almost 2 years ago • 3 mins
Data out on Thursday showed that US consumer prices rose by the most in more than 40 years last month, and the country’s drivers aren’t exactly happy about it.
What does this mean?
That summer road trip Americans were planning is starting to look a lot more expensive, with gas prices 38% higher in February than they were at the same time last year. And if that wasn’t enough to put them off the road, this might be: the price of used cars was 41% higher than the same time last year. In fact, the prices Americans paid for goods and services overall climbed by a higher-than-expected 7.9% – the biggest jump since January 1982. And even when you strip out unstable food and energy prices to get to the “core” inflation, you’re still talking about a nearly 40-year high…
Why should I care?
For markets: Cue the rate hikes.
Most economists thought inflation would peak in February, but that was before Russia invaded Ukraine. The effects of the war have already sent retail gas prices – responsible for about a third of February’s monthly increase – up nearly 20% this month, and they might not come down for months. So chances are that the Federal Reserve (the Fed) will stick with its plan to raise interest rates when it meets next week – probably in the first in a series of hikes aiming to limit inflation.
The bigger picture: The ECB wavers.
The European Central Bank (ECB) still isn’t ready to follow in the Fed’s footsteps, but it did unexpectedly announce plans on Thursday to withdraw its bond-buying support faster than expected, which could see it ending the program altogether by as soon as the third quarter. The move shows just how concerned the ECB is about the effect of record-high inflation on the region’s economy, and it isn’t the only one: Goldman Sachs cut its 2022 growth outlook for the region from 3.9% to 2.5% this week.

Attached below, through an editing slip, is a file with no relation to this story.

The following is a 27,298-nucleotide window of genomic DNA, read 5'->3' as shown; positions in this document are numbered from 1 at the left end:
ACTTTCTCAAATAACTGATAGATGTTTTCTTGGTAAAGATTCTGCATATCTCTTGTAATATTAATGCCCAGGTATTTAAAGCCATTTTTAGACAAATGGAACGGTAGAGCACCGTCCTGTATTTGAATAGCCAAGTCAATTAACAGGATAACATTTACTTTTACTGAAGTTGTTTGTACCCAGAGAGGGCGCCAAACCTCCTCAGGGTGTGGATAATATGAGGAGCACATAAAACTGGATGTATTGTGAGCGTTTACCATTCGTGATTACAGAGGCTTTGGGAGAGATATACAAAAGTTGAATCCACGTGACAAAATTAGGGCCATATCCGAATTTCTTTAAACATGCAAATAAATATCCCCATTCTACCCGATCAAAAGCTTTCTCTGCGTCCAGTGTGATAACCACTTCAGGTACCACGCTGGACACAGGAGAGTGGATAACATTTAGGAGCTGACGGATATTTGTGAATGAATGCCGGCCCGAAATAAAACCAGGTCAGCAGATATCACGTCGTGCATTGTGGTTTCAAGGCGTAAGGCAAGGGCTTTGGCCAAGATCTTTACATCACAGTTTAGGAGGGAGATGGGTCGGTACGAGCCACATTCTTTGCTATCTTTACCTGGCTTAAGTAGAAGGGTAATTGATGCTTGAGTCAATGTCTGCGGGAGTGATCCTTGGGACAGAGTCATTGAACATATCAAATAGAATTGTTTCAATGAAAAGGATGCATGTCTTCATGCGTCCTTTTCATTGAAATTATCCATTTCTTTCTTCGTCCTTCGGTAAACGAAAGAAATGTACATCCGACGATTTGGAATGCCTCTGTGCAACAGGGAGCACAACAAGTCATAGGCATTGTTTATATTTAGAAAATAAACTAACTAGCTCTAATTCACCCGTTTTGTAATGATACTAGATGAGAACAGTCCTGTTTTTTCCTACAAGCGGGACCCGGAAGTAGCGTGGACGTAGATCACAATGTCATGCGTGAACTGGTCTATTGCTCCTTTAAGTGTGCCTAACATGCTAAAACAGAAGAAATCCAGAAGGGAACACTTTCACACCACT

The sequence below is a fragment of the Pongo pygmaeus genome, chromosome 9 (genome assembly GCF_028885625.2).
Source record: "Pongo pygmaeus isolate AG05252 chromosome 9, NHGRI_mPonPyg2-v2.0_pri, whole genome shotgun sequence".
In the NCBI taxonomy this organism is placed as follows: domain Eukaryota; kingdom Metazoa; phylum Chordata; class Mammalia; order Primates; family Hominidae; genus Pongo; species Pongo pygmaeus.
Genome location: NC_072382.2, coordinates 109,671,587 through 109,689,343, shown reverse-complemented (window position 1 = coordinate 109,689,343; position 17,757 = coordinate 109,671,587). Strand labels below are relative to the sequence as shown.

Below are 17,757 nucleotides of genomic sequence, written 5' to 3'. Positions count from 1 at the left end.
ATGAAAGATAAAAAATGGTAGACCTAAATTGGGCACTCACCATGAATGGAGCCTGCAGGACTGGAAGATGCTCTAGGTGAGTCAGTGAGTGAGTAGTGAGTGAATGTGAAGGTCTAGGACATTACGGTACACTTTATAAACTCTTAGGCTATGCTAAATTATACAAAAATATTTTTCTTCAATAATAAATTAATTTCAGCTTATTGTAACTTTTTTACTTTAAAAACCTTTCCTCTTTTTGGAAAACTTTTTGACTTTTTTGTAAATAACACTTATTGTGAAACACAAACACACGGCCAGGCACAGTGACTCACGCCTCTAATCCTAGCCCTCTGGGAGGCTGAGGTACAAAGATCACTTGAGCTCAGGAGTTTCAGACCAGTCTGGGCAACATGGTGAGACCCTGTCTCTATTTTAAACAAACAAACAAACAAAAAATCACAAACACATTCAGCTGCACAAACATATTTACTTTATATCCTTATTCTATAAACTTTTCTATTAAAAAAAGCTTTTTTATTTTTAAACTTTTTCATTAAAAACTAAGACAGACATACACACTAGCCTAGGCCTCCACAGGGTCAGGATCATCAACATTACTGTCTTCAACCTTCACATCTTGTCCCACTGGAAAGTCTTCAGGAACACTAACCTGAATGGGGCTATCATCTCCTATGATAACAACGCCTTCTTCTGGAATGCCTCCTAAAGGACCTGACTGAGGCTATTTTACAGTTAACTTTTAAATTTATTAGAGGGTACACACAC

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Amazon announced that it’s rolling out a “20-for-1 stock split” this week, which will hopefully be arriving sometime in June between 7am and 9pm.
What does this mean?
Amazon will be splitting each of its shares into 20, meaning every investor who owns a share in Amazon will receive 19 more come June. That won’t change much, mind you: investors will still own as much of the business as they did before, they’ll just have more stocks to show for it. And Amazon threw in another announcement while it had everyone’s attention: the company said it’s planning to buy back $10 billion worth of its own shares – a move that’ll reduce their supply significantly and push up the price of those left over. That went down a treat: investors initially sent its stock up 11%.
Why should I care?
For markets: Amazon’s ulterior motive.
One key reason Amazon might’ve opted to split its stock is because the decision could pave the way for its inclusion in the Dow Jones Industrial Average. The Dow is a US stock index that weighs stocks based on their price rather than their market capitalization, which means it tends to avoid expensive stocks that would have an outsized influence on its price. But if Amazon slashes its stock, it’s more likely to be added to the Dow’s roster. That matters: investors plow billions of dollars into passive investment funds that track the index, so they’d be obliged to buy in and push Amazon’s stock even higher.
For you personally: Big whoop.
There’s another reason Amazon might be keen: it should make it easier for retail investors like you – who currently have to stump up nearly $3,000 for one of its shares – to buy into the company. But for all the hype, it’s important to remember that this isn’t exactly revolutionary. Plenty of investment platforms offer fractional investing, after all, so you’ve been able to buy into eye-wateringly expensive companies for a few years now.
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